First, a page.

09.15 Museum Practices, Indigenous Politics and Cultural Identities on Tour: A Comparative Study of a Māori Exhibition in France, Mexico and Canada
Key motivations for touring exhibitions from major museums include enhancing international reputations, sharing expertise, and strengthening institutional partnerships. Few studies, however, have examined the complex processes involved when culture “goes on tour” in the form of a museum exhibition, and how it functions as a site of intercultural heritage experiences and practices.
This paper will explore the experiences of museum professionals involved in a touring exhibition from the Museum of New Zealand Te Papa Tongarewa. “E Tū Ake: Standing Strong” was shown briefly in New Zealand before touring to the Musée du Quai Branly in Paris, followed by the Museo de las Culturas in Mexico City, and finally the Musée de la Civilisation in Québec, Canada, between 2011 and 2013. Created by Māori curators and exhibition developers at Te Papa, “E Tū Ake” took the approach of Māori “telling their own story.” It included traditional taonga (cultural treasures) alongside contemporary works, people and associated stories, in order to portray Māori as a living and dynamic culture. The exhibition also dealt with strong political themes such as colonialism and the loss of indigenous culture, while exploring the historical Māori struggle for self-determination, cultural revitalization, and restitution.
Drawing on in-depth interviews with museum staff in New Zealand, France, Mexico, and Quebec, as well as observations of the exhibition and related events across venues, we will consider how the exhibition functioned as a mobile “contact zone” facilitating cross-cultural encounters between professionals, practices, ideas, and objects. In the context of cultural globalization and transnational mobility, how was this form of heritage transformed and reconstructed as it traversed contrasting museological, cultural, and political terrain? How were issues of cultural identities and Indigenous politics interpreted and (re)negotiated within the different museums involved? What evidence is there that this exhibition changed the professionals and institutions it came into contact with and, if so, how and under what conditions? To what extent can we identify an evolving transnational, intercultural museum practice surrounding such exhibitions?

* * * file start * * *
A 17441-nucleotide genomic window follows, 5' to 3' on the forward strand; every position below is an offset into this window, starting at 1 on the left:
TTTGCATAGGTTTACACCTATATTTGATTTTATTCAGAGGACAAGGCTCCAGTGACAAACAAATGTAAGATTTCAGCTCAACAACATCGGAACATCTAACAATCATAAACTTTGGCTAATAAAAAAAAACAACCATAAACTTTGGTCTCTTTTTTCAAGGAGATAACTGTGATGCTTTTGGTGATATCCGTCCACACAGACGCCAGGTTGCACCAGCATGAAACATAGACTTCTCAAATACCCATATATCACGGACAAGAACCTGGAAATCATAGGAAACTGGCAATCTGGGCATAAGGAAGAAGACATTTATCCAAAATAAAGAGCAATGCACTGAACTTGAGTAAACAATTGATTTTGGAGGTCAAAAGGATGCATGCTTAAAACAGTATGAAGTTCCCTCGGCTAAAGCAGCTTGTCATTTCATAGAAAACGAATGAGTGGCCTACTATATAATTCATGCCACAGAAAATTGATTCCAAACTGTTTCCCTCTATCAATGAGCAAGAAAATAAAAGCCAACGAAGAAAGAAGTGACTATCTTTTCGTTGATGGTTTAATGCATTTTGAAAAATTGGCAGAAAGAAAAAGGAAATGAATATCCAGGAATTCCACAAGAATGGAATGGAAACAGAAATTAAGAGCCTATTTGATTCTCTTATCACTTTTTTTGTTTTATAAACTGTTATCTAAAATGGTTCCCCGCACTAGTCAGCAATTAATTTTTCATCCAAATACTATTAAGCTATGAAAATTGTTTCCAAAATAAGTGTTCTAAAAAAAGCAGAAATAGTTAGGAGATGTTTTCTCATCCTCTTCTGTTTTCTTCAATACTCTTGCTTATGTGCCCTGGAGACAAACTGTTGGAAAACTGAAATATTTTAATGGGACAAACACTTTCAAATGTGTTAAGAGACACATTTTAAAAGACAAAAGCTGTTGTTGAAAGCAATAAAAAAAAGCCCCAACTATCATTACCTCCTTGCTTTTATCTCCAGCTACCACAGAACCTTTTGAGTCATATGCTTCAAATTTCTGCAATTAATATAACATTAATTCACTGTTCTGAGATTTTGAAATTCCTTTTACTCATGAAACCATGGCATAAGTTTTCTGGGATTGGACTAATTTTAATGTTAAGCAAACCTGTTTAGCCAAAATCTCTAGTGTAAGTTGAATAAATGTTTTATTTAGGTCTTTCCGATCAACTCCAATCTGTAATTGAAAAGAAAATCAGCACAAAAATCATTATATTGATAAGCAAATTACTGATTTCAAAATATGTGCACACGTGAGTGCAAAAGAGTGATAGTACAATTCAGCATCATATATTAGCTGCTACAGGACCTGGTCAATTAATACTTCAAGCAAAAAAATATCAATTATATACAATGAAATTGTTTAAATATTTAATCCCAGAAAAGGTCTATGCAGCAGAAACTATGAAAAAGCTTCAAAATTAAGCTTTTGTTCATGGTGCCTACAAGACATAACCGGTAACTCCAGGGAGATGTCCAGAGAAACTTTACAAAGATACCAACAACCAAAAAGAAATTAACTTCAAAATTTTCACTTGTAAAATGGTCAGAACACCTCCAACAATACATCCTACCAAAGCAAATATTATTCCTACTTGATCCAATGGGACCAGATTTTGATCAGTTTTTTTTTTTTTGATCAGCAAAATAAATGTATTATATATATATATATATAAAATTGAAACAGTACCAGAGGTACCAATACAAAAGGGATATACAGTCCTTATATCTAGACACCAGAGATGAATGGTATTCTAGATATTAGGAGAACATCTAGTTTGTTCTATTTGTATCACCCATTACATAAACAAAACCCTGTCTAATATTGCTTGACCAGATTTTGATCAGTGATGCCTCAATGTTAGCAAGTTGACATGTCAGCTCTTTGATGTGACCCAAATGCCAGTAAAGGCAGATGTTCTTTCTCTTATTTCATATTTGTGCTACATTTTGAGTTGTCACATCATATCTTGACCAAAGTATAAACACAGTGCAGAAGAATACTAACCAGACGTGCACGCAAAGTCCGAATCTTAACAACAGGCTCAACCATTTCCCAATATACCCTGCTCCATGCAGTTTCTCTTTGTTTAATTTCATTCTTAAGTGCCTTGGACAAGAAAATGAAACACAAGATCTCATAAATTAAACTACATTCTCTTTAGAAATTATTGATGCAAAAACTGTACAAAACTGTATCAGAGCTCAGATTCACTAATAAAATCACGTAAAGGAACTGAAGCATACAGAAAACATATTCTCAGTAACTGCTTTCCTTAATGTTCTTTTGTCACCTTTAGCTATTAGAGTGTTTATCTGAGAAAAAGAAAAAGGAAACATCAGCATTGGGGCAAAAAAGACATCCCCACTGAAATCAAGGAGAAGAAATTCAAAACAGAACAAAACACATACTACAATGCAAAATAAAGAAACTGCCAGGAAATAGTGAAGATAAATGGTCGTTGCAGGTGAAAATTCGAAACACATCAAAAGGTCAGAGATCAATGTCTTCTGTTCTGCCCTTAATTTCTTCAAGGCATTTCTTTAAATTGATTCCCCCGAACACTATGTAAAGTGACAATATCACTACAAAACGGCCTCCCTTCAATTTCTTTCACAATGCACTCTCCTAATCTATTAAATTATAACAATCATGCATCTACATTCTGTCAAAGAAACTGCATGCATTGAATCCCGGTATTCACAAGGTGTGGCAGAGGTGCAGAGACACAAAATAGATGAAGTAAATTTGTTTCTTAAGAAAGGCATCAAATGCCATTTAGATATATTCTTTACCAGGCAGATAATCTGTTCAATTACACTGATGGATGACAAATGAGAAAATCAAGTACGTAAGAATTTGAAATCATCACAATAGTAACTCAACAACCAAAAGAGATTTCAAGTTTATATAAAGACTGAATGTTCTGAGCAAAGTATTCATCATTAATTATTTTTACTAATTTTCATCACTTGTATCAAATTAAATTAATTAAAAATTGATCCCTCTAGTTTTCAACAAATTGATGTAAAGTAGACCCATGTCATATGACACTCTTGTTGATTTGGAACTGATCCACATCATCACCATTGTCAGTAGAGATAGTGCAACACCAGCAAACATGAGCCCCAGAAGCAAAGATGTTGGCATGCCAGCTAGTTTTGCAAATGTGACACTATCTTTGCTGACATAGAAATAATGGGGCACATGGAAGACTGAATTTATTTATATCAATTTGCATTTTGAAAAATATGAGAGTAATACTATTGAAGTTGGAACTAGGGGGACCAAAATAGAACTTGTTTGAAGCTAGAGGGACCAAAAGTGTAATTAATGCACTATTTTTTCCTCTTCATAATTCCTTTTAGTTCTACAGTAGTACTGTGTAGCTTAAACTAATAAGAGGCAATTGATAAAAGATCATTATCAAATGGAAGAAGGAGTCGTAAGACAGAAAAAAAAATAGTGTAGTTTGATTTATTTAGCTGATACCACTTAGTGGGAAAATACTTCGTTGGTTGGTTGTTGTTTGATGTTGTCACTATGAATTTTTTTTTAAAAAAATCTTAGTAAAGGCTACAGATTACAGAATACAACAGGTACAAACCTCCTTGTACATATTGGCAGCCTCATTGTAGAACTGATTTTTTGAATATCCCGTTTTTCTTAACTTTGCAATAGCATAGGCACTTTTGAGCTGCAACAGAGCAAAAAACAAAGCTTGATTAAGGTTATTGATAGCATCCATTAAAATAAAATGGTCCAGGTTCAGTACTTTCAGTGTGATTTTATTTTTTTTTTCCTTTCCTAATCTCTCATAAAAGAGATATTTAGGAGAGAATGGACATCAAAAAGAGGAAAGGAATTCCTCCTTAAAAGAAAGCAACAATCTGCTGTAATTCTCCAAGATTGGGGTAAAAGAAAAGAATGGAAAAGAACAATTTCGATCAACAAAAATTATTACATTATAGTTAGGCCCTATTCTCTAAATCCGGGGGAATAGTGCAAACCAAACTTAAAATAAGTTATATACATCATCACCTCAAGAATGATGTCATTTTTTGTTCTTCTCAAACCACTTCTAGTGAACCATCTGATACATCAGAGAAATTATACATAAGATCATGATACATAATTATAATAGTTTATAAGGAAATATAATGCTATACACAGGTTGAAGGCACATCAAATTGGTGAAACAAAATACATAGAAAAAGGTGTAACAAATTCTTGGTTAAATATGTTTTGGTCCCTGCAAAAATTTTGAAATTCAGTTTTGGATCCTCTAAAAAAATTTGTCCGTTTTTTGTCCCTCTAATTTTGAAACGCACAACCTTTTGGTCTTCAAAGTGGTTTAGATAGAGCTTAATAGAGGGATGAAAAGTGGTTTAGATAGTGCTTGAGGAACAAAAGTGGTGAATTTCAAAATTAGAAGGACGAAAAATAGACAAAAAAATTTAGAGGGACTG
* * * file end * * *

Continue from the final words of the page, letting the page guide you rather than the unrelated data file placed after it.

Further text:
Our findings demonstrate that E Tū Ake was perceived as a singular project that differed from other touring exhibitions, particularly in terms of its Indigenous museological principles and its conditions of installation. It prompted dialogue and reflection around Indigenous politics, contemporary relevance, and self-representation, and implications of these for museum practice, for example in relation to the treatment of objects and relationships with source communities. The nature of this dialogue differed in important respects depending on the institutional context and its current positioning regarding Indigenous museology. This context also impacted upon the extent to which intercultural experiences (for example, knowledge of Māori culture and ways of working at Te Papa) were integrated into professional practice in the various museums. Similarly, the extent to which staff considered the exhibition as a way to showcase a culture and assert its political claims, whether of Māori culture or cultures from other communities, varied across the different venues, as did the style and emphasis of the educational and public programs.
Through a detailed, comparative analysis of these shifting processes, interpretations, and practices we aim to build an empirically-grounded, critical theory of international touring exhibitions, within the context of cultural diplomacy and transnational, intercultural museum practice. Our hope is that this work might contribute to a better understanding of the potential for this form of heritage to generate spaces in which power, identity, and globalization are performed and explored in open-minded, reflexive, and constructive ways.